Canadian Association of Professional Employees

Canadian Association of Professional Employees

March 07, 2012 13:00 ET

Prairies to Lose Nearly 15,000 Jobs in the Wake of Planned Federal Budget Cuts

OTTAWA, ONTARIO--(Marketwire - March 7, 2012) - Nearly 15,000 workers in Alberta, Saskatchewan and Manitoba will lose their jobs if the Canadian government follows through on its plan to cut more than $8 billion in spending from its forthcoming budget.

In addition to these job losses, the region's gross domestic product (GDP) is expected to shrink by $1.4 billion, which could slow down the regional economy.

Alberta will be the hardest hit of the Prairie provinces, with 8,000 Albertans losing their jobs and the province's GDP shrinking by $786 million.

According to the Canadian Association of Professional Employees (CAPE), the Canadian Input-Output Model developed by Statistics Canada and used by numerous federal departments and agencies projects that the budget cuts announced by the Conservative government will have a strong impact on the private sector. All across Canada, small businesses will bear the brunt of the blow. In the Prairies, the economic model predicts that 1,200 jobs will be lost in the retail trade sector and 532 jobs will disappear in the food services sector. Even Alberta's leading industry, the oil and gas sector, is expected to incur about a hundred job losses.

After predicting a $10.17-billion reduction in Canada's GDP and no fewer than 116,000 job losses nationwide, CAPE released regionalized data today generated through the use of an economic model developed by Statistics Canada.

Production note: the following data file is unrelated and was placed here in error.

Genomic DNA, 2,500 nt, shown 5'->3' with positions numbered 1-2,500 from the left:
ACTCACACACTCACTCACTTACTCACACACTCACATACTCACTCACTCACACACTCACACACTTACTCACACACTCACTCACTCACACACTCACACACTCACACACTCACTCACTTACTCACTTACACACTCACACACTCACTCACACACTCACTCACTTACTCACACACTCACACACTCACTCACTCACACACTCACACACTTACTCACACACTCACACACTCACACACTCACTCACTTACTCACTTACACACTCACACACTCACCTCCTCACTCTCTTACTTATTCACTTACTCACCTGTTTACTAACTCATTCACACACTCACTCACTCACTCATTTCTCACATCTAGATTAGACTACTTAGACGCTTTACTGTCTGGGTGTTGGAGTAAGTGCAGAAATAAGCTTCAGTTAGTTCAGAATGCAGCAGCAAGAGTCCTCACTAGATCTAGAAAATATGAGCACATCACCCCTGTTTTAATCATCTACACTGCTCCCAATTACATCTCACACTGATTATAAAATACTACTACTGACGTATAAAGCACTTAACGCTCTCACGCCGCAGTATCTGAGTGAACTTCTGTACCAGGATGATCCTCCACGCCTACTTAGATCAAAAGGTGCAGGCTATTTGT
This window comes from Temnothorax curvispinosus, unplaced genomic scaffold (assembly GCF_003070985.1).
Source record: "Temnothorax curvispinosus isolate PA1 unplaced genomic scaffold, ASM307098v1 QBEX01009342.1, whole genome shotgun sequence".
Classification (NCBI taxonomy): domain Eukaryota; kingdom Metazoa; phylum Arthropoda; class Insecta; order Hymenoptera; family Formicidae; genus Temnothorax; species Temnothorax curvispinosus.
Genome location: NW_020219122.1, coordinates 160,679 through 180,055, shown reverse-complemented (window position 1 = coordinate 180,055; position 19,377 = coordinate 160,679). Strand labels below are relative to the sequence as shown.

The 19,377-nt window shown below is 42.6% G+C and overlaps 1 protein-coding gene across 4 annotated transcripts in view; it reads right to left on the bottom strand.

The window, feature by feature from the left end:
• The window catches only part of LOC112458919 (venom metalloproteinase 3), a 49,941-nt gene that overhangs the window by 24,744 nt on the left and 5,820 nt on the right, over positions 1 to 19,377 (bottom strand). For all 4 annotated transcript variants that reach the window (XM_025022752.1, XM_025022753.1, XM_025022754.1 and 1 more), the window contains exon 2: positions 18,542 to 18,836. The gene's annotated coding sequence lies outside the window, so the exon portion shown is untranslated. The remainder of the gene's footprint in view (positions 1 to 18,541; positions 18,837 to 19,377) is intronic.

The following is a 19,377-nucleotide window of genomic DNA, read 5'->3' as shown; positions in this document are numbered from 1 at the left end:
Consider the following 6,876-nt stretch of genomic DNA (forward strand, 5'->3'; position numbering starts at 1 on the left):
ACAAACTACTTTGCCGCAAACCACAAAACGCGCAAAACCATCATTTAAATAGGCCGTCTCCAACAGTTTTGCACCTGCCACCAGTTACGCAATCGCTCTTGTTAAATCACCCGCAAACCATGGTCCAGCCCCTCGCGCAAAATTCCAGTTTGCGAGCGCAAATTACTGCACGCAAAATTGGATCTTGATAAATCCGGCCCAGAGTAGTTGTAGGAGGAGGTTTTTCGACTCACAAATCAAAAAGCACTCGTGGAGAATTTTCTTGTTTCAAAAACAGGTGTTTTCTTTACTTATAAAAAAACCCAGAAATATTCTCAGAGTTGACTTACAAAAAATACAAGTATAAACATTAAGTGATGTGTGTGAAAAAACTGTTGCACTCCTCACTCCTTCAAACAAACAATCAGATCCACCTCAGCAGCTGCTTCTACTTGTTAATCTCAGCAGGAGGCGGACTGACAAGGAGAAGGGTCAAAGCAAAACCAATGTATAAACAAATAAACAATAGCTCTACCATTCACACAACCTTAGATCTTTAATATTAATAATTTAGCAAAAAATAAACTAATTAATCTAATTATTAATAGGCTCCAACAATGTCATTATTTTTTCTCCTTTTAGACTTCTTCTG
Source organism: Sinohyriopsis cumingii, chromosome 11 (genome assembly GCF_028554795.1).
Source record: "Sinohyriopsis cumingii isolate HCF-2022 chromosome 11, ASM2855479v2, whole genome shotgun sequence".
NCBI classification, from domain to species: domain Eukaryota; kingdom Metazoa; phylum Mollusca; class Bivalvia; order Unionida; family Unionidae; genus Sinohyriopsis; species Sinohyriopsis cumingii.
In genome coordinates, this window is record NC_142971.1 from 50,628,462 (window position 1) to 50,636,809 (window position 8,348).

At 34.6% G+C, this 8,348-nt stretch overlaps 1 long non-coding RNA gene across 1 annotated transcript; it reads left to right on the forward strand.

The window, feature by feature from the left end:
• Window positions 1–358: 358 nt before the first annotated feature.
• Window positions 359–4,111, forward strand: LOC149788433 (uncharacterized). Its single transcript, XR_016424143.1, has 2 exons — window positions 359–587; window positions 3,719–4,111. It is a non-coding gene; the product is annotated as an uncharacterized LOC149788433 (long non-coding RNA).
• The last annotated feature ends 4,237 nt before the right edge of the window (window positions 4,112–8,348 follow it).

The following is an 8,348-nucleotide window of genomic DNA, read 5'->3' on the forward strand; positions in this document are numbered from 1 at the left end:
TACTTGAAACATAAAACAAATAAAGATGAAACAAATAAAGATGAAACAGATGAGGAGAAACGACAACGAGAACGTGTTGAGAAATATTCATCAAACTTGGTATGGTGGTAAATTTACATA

"The economic model we are using is tried and tested," said CAPE President Claude Poirier. "We ran the model on the basis of the figures that have put forward more than a few times by Canada's Minister of Finance, namely a proposed government spending reduction of $8 billion or 10% of the federal budget. This model has predicted some troubled times for the Canadian economy if the government continues to stick to its objective and proceeds with this massive cut in federal spending."

The proposed federal spending cuts will have an impact on economic growth across Canada. While retail trade and food services will be the sectors most affected in Western Canada, other sectors will also be feeling the pinch: 300 job losses are predicted in construction, 338 in the wholesale trade sector, 272 in architecture and engineering, and even about 100 in the banking sector.

"Since the release of our first analysis on February 21,"
Mr. Poirier added, "the government has clearly been trying to calm the waters by stating that the forthcoming budget will not be austere so much as it will focus on prudent and balanced spending. But even budget cuts of 5% or $4 billion would lead to the loss of 7,000 jobs in the Prairies. This means that there are waiters and waitresses, cooks, accountants, taxi drivers, architects and health care professionals in Manitoba, Saskatchewan and Alberta who will be joining the ranks of the unemployed."

CAPE represents approximately 13,000 economists and social science services employees who advise the government on public policy, 1,000 translators, interpreters and terminologists who provide the bilingual face of the government, and 85 analysts and research assistants at the Library of Parliament.

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